LIKE POLICE, PARENTS SHOCKED BY EXTENT OF WOOD COUNTY DRUG CASE
WISCONSIN RAPIDS, Wis. - Parents are reeling at news that investigators expect to charge 158 people in a Wood County drug case that allegedly included parents selling illegal drugs to their children's friends.
Sue Ulrich, of Rudolph, has children in the seventh and 10th grades in the Wisconsin Rapids school system and said it was difficult to believe parents would sell drugs to children.
Just as surprising to Debbie Wood was the apparent extent of the drug network in Wisconsin Rapids, where she has lived for four years since moving from Kenosha. She said she might have expected something like it in southeastern Wisconsin, but not here.
The Wood County Sheriff's Department began arresting people Monday, and 17 had made initial court appearances by Wednesday.
Thirteen more defendants made initial appearances Thursday afternoon, and Circuit Judge Greg Potter set signature bonds for them. That raised the total who had been in court to 30.
Two of the defendants were charged with contributing to the delinquency of a minor. According to criminal complaints, the couple had been involving a 15-year-old boy in selling marijuana.
Sheriff Thomas Reichert said the department will likely finish with the arrests in the next week.
He said the apparent cases of parents selling to friends of their children was "certainly one of the most appalling and disturbing aspects of this case."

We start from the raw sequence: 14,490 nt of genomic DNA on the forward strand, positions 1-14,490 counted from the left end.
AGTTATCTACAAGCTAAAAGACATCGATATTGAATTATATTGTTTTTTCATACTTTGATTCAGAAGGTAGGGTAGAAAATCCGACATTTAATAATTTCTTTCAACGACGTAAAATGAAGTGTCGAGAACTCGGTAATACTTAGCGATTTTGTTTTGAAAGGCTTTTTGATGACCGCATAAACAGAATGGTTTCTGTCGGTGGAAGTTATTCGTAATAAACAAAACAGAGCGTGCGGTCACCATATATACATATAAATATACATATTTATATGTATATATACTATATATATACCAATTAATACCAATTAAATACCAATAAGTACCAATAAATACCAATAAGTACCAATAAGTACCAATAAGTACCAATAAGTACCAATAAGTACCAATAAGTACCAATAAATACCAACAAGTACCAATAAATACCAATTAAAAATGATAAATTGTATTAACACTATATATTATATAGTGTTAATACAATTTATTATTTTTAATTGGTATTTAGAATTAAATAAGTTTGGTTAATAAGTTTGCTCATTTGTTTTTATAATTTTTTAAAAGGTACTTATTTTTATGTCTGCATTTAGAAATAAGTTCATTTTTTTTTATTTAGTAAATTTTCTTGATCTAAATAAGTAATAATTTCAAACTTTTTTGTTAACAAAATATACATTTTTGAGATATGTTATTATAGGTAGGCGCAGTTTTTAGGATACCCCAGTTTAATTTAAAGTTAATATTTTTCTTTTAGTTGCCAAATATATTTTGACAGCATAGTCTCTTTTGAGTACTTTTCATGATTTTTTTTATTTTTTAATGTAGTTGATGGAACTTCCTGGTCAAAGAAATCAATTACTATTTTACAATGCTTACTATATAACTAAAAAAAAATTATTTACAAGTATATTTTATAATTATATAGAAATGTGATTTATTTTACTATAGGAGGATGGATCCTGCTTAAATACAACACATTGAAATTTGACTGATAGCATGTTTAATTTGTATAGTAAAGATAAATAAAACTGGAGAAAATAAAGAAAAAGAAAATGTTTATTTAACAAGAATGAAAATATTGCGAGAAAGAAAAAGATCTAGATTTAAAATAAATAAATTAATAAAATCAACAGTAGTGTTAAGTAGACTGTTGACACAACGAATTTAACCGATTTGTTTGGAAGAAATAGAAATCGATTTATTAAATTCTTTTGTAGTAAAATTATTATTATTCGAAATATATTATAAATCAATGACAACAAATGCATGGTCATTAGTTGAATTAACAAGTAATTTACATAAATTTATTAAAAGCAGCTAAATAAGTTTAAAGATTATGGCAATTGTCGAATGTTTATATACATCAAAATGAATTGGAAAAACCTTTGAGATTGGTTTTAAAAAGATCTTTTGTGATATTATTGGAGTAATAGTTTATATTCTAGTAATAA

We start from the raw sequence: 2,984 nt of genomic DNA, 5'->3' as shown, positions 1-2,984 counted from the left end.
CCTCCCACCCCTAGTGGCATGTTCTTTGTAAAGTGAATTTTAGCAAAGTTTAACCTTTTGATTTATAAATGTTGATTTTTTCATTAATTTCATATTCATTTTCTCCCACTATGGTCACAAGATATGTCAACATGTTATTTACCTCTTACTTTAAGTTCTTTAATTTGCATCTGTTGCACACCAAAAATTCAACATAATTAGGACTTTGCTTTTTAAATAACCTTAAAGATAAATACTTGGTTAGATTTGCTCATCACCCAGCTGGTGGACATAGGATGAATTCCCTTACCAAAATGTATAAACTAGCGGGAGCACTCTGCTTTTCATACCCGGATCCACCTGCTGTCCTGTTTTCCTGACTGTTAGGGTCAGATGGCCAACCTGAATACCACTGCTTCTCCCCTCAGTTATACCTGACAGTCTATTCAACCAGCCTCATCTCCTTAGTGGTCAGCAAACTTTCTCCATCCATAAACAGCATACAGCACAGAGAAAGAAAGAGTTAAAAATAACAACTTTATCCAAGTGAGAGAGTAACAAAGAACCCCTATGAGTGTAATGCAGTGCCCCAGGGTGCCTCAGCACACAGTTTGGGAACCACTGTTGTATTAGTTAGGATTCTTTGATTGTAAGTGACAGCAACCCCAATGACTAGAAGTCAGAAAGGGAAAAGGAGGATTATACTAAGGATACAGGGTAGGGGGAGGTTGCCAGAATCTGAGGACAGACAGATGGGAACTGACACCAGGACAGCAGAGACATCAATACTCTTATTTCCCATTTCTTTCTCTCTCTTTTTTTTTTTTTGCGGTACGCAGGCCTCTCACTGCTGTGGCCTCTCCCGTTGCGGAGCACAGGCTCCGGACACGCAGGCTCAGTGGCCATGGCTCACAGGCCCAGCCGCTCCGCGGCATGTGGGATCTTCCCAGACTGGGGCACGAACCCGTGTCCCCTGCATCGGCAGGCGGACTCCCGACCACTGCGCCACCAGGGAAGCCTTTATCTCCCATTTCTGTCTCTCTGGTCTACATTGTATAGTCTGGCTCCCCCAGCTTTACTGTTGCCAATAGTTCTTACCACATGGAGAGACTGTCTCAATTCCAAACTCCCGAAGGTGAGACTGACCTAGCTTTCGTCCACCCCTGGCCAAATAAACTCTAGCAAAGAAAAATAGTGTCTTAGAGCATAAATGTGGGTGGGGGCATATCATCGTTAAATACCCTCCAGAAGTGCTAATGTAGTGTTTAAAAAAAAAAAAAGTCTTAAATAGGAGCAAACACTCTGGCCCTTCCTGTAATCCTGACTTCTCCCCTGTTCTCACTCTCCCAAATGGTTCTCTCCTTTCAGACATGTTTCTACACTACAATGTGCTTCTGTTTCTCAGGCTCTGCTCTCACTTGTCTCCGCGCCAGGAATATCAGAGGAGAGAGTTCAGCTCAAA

Wisconsin Rapids School Superintendent Dean Ryerson had a similar reaction.
"It tells me there's a huge community problem that needs to be addressed," he said.
The arrests followed 15 months of investigation by the sheriff's department and other local law enforcement agencies.
"This is, by far, the largest drug bust in the history of our county," Reichert said. "I don't recall anything even close to this as far as the number of defendants and charges that came from this case. It's really unprecedented in central Wisconsin."
The case could result in 617 criminal charges, according to the sheriff's department.
Though the 158 people don't all know each other, the investigation revealed a network of people selling drugs, Reichert said.
"There was certainly the framework in place for people to make calls to locate somebody with the drugs the buyer wanted," he said.
According to Reichert, the investigation showed drugs were made available to undercover officers almost every time they made an inquiry to buy.
Investigators said they recovered more than *****in marijuana, plus cocaine, methamphetamines, Ecstasy, LSD, psilocybin mushrooms and a variety of other controlled substances.
The Central Wisconsin Drug Task Force received funding for the undercover investigations from the state Office of Justice Assistance.